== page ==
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Robert Gonzales was employed by Northrop Grumman Systems structural aircraft mechanic when he suffered an admitted CT injury to both shoulders, both knees, cervical spine, lumbar spine, and internal injury in the form of heart disease and hypertension.

The WCJ found 85% medical apportionment with regard to the permanent disability attributable to the cervical and lumbar spines, left knee and right knee; 100% industrial apportionment with regard to left shoulder, right shoulder and right wrist; and 50% industrial apportionment with regard to hypertension and coronary artery disease.

The medical apportionment was based upon the findings of agreed medical examiner (AME) Steven Silbart, M.D., and panel qualified medical examiner (PQME) Benjamin Simon, M.D.,

However, the vocational expert who reported on behalf of Mr. Gonzales said that “It must be understood that the concept of apportionment in medicine and in vocational issues are two different concepts which are not always the same as one another. In medicine the concept applies to impairment, whereas in vocational issues it is disability/ employability, and the two are different from one another.”

The WCJ therefore found that the injury caused 100% permanent disability without apportionment. Reconsideration was denied in the panel decision of Gonzales v Northrop Grumman – ADJ9689895 (June 2022).

The employer contended that the WCJ erred in finding applicant 100% permanently disabled, arguing that total permanent disability cannot be found where there is valid apportionment, and that the vocational expert opinion was not substantial evidence.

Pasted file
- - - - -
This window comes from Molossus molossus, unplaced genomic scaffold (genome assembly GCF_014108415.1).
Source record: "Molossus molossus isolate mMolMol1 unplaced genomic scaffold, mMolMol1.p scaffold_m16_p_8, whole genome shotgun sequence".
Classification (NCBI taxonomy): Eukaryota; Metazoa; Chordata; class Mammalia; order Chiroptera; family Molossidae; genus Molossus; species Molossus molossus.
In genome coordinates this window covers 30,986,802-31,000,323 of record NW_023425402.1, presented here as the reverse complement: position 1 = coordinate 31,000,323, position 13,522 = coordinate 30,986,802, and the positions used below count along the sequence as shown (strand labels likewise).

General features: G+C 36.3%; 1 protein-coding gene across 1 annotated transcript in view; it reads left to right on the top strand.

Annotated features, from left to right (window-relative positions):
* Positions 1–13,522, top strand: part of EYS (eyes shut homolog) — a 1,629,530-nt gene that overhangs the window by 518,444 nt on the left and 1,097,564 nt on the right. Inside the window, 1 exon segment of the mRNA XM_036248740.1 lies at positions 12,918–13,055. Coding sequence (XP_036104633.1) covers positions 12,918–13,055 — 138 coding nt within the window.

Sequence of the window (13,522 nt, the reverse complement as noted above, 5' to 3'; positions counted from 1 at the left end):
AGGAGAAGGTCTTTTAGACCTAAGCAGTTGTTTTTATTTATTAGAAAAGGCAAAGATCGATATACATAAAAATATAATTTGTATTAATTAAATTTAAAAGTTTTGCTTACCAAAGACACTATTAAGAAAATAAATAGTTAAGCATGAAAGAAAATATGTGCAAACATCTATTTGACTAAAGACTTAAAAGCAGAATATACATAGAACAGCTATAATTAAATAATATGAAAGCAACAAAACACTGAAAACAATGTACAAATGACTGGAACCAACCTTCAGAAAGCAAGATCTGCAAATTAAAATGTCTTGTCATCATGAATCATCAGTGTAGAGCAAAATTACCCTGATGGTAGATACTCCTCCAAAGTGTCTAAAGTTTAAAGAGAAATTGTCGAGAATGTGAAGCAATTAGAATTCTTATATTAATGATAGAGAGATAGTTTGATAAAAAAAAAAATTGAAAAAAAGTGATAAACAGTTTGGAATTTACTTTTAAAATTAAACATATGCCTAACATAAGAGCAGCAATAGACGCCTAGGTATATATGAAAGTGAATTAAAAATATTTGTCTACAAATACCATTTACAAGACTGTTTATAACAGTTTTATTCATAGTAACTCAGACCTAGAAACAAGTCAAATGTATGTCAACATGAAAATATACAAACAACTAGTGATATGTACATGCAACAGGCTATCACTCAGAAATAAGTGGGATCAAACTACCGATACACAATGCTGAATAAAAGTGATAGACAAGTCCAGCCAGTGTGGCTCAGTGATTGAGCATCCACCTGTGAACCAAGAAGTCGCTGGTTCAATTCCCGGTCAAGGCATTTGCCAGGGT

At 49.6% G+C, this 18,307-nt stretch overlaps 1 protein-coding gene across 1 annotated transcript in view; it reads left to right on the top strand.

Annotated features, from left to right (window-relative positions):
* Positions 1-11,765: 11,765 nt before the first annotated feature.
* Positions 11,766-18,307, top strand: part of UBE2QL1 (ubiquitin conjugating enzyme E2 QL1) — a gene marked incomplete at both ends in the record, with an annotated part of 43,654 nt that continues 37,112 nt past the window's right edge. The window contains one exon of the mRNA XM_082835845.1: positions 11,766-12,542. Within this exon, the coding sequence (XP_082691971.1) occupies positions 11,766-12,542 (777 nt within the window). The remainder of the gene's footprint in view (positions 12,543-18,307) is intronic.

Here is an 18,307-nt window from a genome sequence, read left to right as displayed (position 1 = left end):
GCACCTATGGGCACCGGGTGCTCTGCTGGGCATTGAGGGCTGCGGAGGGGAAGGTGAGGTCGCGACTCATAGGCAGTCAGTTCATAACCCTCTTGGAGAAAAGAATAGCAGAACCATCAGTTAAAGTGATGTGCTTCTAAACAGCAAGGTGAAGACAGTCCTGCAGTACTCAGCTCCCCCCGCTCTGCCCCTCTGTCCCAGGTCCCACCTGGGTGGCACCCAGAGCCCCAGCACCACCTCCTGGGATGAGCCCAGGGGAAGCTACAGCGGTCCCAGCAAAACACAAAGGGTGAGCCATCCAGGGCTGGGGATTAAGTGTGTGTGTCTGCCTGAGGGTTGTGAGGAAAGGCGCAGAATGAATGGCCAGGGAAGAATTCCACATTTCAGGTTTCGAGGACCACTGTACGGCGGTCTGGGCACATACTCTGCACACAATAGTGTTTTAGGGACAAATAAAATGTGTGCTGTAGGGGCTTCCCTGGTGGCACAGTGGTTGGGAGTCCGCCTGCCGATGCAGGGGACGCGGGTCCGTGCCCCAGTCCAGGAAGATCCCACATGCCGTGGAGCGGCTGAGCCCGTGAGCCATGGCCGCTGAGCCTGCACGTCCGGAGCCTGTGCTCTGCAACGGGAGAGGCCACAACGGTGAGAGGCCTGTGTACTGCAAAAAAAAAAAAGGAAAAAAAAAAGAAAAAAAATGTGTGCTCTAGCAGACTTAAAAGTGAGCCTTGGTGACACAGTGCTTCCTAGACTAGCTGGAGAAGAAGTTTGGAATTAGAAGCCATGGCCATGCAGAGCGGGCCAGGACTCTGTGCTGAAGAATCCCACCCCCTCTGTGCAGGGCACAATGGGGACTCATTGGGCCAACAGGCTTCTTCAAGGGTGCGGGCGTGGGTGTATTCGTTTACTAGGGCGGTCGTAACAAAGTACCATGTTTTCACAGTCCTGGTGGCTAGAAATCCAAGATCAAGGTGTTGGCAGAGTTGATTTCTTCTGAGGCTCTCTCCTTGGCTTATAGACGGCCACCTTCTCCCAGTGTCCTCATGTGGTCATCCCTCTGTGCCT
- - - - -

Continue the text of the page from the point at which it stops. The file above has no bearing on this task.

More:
In deciding the dispute, the WCAB reviewed Ogilvie v. Workers’ Comp. Appeals Bd. (2011) 197 Cal.App.4th 1262 as well as Contra Costa County v. Workers’ Comp. Appeals Bd. (Dahl) (2015) 240 Cal.App.4th 746 [80 Cal.Comp.Cases 119], both landmark decisions on this issue.

The primary method for rebutting the scheduled rating is based upon a determination that the injured worker is “not amenable to rehabilitation and therefore has suffered a greater loss of future earning capacity than reflected in the scheduled rating.”

The case authority reviewed by the WCAB conceded that “The employee’s diminished future earnings must be directly attributable to the employee’s work-related injury and not due to nonindustrial factors such as general economic conditions, illiteracy, proficiency in speaking English, or an employee’s lack of education.”

In this case, there was ample evidence of medical apportionment. However the record summarized in this decision said nothing about non-industrial vocational factors listed as factors that cannot be a directly attributable to the work related injury. Lacking such evidence by way of rebuttal to the vocational expert, or a cross examination of the claimant’s expert to establish and embellish these factors, the award was supported by substantial evidence.

The clear take away from this decision is to be aware of the difference between apportionment based on medical factors and apportionment based on vocational factors, and thoroughly develop evidence on both.